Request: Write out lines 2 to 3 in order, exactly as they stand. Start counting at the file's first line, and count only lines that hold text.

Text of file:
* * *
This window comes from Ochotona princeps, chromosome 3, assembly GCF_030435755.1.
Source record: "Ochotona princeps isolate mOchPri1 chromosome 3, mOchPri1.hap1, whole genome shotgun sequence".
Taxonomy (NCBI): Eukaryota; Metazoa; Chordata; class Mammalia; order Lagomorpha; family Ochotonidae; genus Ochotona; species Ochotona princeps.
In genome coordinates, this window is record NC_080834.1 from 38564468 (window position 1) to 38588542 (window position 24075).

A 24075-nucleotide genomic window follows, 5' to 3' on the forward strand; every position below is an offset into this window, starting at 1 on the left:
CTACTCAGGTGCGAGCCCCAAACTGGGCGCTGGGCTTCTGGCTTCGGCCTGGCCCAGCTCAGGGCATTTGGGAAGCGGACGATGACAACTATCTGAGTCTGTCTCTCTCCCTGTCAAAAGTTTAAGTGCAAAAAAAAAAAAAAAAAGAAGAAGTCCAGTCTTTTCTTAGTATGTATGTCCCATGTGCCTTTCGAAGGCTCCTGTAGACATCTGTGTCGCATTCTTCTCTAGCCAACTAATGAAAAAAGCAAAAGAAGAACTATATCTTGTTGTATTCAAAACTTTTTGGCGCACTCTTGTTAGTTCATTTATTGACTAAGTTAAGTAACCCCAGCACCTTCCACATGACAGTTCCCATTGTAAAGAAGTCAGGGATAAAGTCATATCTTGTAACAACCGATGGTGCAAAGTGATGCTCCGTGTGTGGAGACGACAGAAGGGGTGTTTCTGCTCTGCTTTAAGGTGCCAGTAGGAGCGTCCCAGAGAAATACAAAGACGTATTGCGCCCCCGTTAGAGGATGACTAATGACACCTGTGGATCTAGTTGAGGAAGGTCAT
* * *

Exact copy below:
Source record: "Ochotona princeps isolate mOchPri1 chromosome 3, mOchPri1.hap1, whole genome shotgun sequence".
Taxonomy (NCBI): Eukaryota; Metazoa; Chordata; class Mammalia; order Lagomorpha; family Ochotonidae; genus Ochotona; species Ochotona princeps.